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Adrian Belew, Tony Levin salute King Crimson at Crescent

Adrian Belew

Three was a lucky number on Sunday, Oct. 23 for Valley prog-rock fans at the Crescent Ballroom, where 3/5 of the legendary King Crimson treated the audience to three sets and nearly three hours of Crimsonic delights. And the presence of Tool’s Danny Carey, who sat in for most of the show on drums, was a bonus treat.

It’s unclear who was having the most fun at the show – the fans, who were seeing these master musicians in such an intimate setting; Belew, whose schoolboy grin and exuberant stage presence were infectious; Carey, who stepped out from behind his monster Tool drum set to play with his musical idols; promoter Danny Zelisko, a longtime Crimson fan who named his first concert promotion company, Evening Star, after a Fripp tune; or club owner Charles Levy, beaming at the packed house in his three-week-old venue.

The show was comprised of a set each from guitarist Adrian Belew’s Power Trio and bassist Tony Levin’s trio Stick Men. Crimson drummer Pat Mastelotto performed with both bands. The three then returned for a set of Crimson tunes, sans Crimson’s guitarist/leader/Svengali Robert Fripp and second drummer Gavin Harrison. As the set progressed – their Stick Men and Power Trio bandmates, Markus Reuter and Julie Slick respectively, and Carey joined the Crimson alums until all six musicians were onstage.

Levin started the show, showcasing the unusual instrument that has become his trademark, the Chapman Stick, a twelve-stringed bass-like instrument played by tapping the strings. Along with Mastelotto and Reuter, who played a similar touch-style guitar, Levin created a flurry of notes on tracks from his latest disc “Soup”, including a jaw-dropping rendition of Stravinsky’s “Firebird Suite.” He even paid tribute to Fripp, performing “Breathless” an obscure album cut from Fripp’s 1979 solo album “Exposure”.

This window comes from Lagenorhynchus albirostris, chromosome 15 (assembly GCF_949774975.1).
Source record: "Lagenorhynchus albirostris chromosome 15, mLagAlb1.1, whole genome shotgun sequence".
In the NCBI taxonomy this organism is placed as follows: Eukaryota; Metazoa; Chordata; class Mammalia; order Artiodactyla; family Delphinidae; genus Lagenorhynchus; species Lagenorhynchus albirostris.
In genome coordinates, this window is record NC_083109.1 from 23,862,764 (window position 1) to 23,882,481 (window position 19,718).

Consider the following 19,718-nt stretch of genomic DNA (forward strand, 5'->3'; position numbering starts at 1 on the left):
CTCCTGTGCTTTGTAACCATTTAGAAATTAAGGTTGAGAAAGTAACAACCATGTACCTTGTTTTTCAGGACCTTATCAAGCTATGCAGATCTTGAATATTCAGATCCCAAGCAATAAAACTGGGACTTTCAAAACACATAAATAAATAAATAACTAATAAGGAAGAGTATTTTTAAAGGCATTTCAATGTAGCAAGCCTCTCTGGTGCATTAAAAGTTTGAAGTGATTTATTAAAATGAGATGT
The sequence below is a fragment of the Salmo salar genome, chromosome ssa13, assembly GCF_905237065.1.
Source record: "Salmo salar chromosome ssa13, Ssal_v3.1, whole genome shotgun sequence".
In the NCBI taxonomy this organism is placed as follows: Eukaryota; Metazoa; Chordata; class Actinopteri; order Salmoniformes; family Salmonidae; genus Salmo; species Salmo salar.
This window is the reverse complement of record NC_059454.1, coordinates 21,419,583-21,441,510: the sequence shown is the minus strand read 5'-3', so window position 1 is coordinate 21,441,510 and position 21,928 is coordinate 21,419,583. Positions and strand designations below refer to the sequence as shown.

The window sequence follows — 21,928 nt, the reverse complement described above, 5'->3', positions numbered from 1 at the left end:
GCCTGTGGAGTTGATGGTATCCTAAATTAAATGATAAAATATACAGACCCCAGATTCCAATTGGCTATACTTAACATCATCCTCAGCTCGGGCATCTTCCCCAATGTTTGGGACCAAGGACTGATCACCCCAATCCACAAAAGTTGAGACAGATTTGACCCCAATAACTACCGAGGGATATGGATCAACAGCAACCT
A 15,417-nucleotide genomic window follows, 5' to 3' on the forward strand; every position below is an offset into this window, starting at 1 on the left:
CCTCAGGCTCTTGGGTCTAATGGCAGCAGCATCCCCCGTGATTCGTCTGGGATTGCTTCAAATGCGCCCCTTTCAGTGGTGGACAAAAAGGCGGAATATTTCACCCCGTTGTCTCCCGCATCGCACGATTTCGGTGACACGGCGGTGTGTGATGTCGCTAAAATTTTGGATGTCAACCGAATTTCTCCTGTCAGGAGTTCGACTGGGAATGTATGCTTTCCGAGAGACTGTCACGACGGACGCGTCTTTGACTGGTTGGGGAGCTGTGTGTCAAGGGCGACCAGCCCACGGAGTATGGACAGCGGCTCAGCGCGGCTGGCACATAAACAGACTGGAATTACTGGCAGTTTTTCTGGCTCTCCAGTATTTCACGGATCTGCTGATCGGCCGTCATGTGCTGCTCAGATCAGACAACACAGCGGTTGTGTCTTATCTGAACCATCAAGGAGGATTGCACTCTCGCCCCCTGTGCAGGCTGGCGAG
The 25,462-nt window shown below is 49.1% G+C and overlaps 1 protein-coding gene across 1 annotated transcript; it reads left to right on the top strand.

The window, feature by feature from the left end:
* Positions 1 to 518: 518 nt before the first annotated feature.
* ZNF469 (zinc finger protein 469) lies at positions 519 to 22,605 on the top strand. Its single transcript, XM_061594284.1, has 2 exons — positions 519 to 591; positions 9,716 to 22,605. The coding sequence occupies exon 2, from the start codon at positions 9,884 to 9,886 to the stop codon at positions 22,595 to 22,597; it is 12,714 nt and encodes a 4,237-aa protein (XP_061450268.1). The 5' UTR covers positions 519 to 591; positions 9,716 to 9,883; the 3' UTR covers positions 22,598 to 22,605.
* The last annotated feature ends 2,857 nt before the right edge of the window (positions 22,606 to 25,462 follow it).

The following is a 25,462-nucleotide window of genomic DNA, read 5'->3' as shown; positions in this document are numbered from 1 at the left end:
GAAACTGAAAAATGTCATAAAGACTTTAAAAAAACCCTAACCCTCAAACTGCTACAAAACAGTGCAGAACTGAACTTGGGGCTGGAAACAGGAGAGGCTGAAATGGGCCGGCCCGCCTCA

Longtime Valley fave Belew followed. Reminiscing about a long-past show where his equipment truck broke down and he spent the evening answering questions to a handful of fans at the venue, he joked “I’m not buying cheeseburgers for everyone this time.” With regular drummer Tobias Ralph unable to make the gig, Mastelotto and Carey helped out – alternating and occasionally dueling behind the kit on tracks like “Young Lions” and “Writings on the Wall.” Carey was especially impressive. He joined the tour Saturday and has only had two soundchecks to learn the incredibly difficult music. Slick shined as well. Belew discovered the young bass girl when she was still a teen, and her grinning presence was nearly as infectious as Belew’s.

The final third of the show was all Crimson. Both Levin and Belew had featured a single Crimson tune in their solo sets (“VROOOM VROOOM” in Levin’s, “Neurotica” in Belew’s), but those two and Mastelotto saved the most famous tunes for this final set. After opening with “Three of A Perfect Pair”, they delivered another hour of Crimson faves, including “Dinosaur” and the mighty “Red,” which Belew joked was written before he was born. The only thing missing was “Elephant Talk” the tune for which the ’80s Crimson is best known for.

The show climaxed with a truly monumental version of “Indiscipline,” the centerpiece of 1981’s “Discipline” album. That record marked Belew and Levin’s initiation into Crimson. Both were already successful studio musicians (the prolific Levin had worked with Paul Simon, Lou Reed, Alice Cooper and Peter Gabriel while Belew cut his teeth with Frank Zappa, David Bowie and Talking Heads). “Indiscipline” started with a mammoth drum duel between Carey and Mastelotto that seemed to have the other band members in stitches, before building into sheets of guitar noise and nonsensical lyrics. The tightly wrapped tune was the perfect closing to the evening, even leaving the encore of “Thela Hun Ginjeet” a little anticlimactic.

While the three Crimson alums referred to the iconic band in the present tense – Fripp has been cryptic about the band’s future – if Crimson is indeed broken up, at least the other members are still carrying the band’s spirit around.


Tony Levin’s Stick Men



Phoenix Improv


“Slow Glide”


“Firebird Suite”

Adrian Belew Power Trio

“Young Lions”

“A Little Madness”



“Writings on the Wall”

“Of Bow and Drum”


Three of a Perfect Trio (Belew, Levin and Mastelotto)

“Three of a Perfect Pair”


“Red” (add Markus Rodier)

“B’Boom” (add Danny Carey)

“THRAK” (add Julie Slick)


“One Time”

“Frame By Frame”



“Thela Hun Ginjeet”

Read more: http://www.azcentral.com/thingstodo/music/articles/2011/10/24/20111024adrian-belew-concert-review-phoenix.html#ixzz1bpIfTQFG